Author(s): Irene Nemirovsky
France, 1940. Lucile Angellier's husband has been captured as a prisoner-of-war, and all she can do is wait for him - and tend to the household controlled by her domineering mother-in-law. Their small village is soon occupied by a regiment of German soldiers, forcing the locals to coexist with an invading Nazi force. Lieutenant Bruno von Falk takes up lodgings with the Angellier women, and Lucile struggles with her growing feelings for the handsome officer - soon a powerful love draws them together, and they too fall victim to the tragedy of war. Irene Nemirovsky began writing Suite Francaise in 1940, but her death in Auschwitz prevented her from seeing the day, sixty-five years later, that the novel would be discovered by her daughter and hailed worldwide as a masterpiece.
Already acclaimed as a classic, this is the lost masterpiece behind the major new film starring Kristen Scott Thomas and Michelle Williams
"A masterpiece" The Sunday Times "Quite outstanding, full of beauty, pain and truth ... We are lucky to have this book" Sunday Telegraph "An irresistible work. Suite Francaise clutches the heart" The Times "Possibly the most devastating indictment of French manners and morals since Madame Bovary ... a novelist of the very first order, perceptive to a fault and sly in her emotional restraint" Evening Standard "Remarkable as the story of the publication of Suite Francaise is, it will finally be of anecdotal interest compared with the importance of the book. Here is the work of a fine novelist at the top of her form, writing about the fate of her adopted country with a pitiless clarity" -- Patrick Marnham "[I]t is certain to be the toast of publisher...evokes the heroism, brutality and cowardice of a country under occupation...critics are united in acclaiming it as one of the most important novels about the occupation" Sunday Times "Suite Francaise is one of those rare books that demands to be read" Guardian "A book of exceptional literary quality, it has the kind of intimacy found in the diary of Anne Frank" Times Literary Supplement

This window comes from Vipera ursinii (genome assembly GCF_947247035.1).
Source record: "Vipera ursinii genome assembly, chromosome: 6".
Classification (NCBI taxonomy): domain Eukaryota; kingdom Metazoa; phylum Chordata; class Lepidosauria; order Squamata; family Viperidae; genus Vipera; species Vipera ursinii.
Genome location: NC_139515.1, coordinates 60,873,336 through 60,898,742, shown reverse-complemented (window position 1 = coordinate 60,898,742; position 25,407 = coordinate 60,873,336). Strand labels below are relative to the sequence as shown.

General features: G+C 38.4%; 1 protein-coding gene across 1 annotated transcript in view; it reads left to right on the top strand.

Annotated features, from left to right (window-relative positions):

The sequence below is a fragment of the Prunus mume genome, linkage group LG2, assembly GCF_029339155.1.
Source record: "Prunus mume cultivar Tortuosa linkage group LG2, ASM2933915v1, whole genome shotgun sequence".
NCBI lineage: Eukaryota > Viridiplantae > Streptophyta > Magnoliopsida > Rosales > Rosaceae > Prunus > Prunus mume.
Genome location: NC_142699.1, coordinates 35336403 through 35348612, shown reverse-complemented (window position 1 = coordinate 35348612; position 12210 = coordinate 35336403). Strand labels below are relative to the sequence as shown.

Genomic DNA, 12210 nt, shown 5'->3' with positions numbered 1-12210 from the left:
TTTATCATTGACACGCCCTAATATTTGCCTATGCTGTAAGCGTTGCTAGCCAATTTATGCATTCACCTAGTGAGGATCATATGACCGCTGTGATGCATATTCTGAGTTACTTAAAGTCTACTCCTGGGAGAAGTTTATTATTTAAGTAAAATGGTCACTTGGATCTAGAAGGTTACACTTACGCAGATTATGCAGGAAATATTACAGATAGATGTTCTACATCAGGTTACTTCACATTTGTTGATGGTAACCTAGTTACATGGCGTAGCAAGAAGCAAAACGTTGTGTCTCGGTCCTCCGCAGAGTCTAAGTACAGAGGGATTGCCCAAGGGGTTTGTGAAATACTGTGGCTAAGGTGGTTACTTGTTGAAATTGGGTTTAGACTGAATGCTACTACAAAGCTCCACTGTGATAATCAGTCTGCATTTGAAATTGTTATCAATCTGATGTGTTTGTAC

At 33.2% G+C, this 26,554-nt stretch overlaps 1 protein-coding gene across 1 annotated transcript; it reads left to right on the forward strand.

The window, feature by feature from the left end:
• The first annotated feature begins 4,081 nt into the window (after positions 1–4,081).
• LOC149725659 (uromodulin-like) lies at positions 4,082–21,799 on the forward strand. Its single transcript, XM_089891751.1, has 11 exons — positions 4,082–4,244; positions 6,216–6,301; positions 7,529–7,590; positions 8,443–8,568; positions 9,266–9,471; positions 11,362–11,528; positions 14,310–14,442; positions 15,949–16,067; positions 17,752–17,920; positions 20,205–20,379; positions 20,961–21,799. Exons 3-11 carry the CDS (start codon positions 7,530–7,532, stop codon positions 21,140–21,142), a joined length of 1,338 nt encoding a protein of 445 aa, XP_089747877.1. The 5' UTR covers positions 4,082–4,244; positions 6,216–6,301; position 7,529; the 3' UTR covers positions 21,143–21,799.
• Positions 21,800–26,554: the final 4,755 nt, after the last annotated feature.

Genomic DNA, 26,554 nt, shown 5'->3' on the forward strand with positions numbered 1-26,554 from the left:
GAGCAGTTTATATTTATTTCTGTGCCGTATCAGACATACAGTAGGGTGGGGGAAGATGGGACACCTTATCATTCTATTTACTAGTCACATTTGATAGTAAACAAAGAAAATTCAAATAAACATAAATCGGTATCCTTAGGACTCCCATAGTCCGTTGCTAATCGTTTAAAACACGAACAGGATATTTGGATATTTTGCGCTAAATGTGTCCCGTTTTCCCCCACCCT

Irene Nemirovsky was born in Kiev in 1903, the daughter of a successful Jewish banker. In 1918 her family fled the Russian Revolution for France where she became a bestselling novelist . She was prevented from publishing when the Germans occupied France and moved with her husband and two small daughters from Paris to the safety of the small village of Issy-l'Eveque (in German occupied territory). It was here that Irene began writing Suite Francaise. She died in Auschwitz in 1942. Sandra Smith has translated twelve novels by Irene Nemirovsky as well as a new translation of Camus' The Outsider. Nemirovsky's Suite Francaise won her the French American Foundation and Florence Gould Foundation Prize and The PEN Translation Prize. Five of her translations have been adapted as radio plays and broadcast on the BBC. Suite Francaise is the first to become a film.